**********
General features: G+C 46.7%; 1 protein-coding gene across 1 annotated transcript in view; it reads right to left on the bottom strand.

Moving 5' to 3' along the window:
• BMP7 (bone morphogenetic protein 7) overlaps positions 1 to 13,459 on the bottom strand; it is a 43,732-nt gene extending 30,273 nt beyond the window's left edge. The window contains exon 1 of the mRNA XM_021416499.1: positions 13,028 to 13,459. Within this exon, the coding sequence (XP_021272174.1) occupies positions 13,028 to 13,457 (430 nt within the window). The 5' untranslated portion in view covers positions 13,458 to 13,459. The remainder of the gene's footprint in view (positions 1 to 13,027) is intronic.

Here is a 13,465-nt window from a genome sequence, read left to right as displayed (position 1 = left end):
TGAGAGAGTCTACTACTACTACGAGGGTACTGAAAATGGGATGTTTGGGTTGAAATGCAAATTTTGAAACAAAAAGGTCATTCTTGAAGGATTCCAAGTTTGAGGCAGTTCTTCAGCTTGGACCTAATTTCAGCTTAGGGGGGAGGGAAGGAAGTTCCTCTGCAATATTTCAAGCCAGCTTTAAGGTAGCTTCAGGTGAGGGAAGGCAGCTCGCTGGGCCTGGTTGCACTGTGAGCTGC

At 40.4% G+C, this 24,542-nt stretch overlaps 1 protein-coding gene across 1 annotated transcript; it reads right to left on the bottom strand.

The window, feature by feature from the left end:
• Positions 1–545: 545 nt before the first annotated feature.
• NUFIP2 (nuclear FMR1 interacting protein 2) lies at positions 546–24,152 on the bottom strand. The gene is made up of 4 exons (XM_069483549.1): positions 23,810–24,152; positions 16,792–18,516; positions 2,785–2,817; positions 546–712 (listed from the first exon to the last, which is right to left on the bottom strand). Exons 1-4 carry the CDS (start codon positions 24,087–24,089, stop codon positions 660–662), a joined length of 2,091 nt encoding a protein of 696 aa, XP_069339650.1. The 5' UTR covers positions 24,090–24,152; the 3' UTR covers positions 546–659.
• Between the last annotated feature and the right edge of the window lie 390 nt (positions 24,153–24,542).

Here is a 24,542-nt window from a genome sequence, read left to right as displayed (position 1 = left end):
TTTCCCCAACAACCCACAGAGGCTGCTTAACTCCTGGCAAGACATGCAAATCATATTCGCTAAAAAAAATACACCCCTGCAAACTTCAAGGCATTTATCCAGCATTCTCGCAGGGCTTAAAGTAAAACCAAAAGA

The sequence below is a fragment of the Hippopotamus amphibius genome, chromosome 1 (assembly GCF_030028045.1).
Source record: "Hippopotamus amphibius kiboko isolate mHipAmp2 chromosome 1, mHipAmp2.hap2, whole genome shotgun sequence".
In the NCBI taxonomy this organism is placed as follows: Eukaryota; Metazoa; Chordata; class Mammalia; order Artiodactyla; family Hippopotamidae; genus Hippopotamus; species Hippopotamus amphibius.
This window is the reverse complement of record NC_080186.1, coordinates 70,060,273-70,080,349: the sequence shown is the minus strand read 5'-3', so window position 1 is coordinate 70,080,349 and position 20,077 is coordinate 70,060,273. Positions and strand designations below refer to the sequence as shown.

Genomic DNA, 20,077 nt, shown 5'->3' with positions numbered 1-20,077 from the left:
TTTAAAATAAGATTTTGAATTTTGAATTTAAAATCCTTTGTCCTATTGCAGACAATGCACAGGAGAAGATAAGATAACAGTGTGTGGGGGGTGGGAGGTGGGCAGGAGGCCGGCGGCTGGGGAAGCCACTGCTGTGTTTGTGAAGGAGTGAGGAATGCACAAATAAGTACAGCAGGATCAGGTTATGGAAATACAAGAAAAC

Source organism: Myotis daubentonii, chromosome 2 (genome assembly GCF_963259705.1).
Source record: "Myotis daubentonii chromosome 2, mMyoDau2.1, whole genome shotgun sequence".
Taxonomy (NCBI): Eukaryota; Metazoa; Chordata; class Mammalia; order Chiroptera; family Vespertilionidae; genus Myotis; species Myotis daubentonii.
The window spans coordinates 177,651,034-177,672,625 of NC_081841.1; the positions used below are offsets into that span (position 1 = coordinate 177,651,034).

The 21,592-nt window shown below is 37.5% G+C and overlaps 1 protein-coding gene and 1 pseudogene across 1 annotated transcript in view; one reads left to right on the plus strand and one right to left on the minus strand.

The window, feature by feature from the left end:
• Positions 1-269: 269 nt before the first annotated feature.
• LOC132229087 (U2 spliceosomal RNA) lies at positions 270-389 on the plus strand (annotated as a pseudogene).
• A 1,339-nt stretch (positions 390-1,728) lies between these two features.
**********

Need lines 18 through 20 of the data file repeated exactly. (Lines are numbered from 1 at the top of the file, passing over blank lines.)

TTTAAAATAAGATTTTGAATTTTGAATTTAAAATCCTTTGTCCTATTGCAGACAATGCACAGGAGAAGATAAGATAACAGTGTGTGGGGGGTGGGAGGTGGGCAGGAGGCCGGCGGCTGGGGAAGCCACTGCTGTGTTTGTGAAGGAGTGAGGAATGCACAAATAAGTACAGCAGGATCAGGTTATGGAAATACAAGAAAAC

Source organism: Myotis daubentonii, chromosome 2 (genome assembly GCF_963259705.1).
Source record: "Myotis daubentonii chromosome 2, mMyoDau2.1, whole genome shotgun sequence".